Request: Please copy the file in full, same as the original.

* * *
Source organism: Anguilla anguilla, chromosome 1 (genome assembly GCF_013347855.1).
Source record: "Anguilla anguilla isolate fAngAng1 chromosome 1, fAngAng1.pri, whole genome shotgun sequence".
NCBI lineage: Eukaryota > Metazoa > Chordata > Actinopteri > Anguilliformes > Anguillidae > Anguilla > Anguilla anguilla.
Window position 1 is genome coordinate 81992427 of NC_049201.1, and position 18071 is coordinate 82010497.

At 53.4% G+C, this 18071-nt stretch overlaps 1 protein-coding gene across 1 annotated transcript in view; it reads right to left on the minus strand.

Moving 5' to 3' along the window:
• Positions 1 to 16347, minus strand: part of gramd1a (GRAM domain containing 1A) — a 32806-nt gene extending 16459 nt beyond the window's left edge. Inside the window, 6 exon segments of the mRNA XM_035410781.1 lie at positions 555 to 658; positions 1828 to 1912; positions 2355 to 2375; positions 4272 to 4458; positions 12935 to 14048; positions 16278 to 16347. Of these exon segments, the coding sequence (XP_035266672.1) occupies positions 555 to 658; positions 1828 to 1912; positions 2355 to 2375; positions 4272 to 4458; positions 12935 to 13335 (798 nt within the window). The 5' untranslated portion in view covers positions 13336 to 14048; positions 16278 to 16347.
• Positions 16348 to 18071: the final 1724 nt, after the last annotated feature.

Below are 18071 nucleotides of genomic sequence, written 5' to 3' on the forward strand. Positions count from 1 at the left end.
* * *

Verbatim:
Source organism: Anguilla anguilla, chromosome 1 (genome assembly GCF_013347855.1).
Source record: "Anguilla anguilla isolate fAngAng1 chromosome 1, fAngAng1.pri, whole genome shotgun sequence".
NCBI lineage: Eukaryota > Metazoa > Chordata > Actinopteri > Anguilliformes > Anguillidae > Anguilla > Anguilla anguilla.
Window position 1 is genome coordinate 81992427 of NC_049201.1, and position 18071 is coordinate 82010497.

At 53.4% G+C, this 18071-nt stretch overlaps 1 protein-coding gene across 1 annotated transcript in view; it reads right to left on the minus strand.

Moving 5' to 3' along the window:
• Positions 1 to 16347, minus strand: part of gramd1a (GRAM domain containing 1A) — a 32806-nt gene extending 16459 nt beyond the window's left edge. Inside the window, 6 exon segments of the mRNA XM_035410781.1 lie at positions 555 to 658; positions 1828 to 1912; positions 2355 to 2375; positions 4272 to 4458; positions 12935 to 14048; positions 16278 to 16347. Of these exon segments, the coding sequence (XP_035266672.1) occupies positions 555 to 658; positions 1828 to 1912; positions 2355 to 2375; positions 4272 to 4458; positions 12935 to 13335 (798 nt within the window). The 5' untranslated portion in view covers positions 13336 to 14048; positions 16278 to 16347.
• Positions 16348 to 18071: the final 1724 nt, after the last annotated feature.

Below are 18071 nucleotides of genomic sequence, written 5' to 3' on the forward strand. Positions count from 1 at the left end.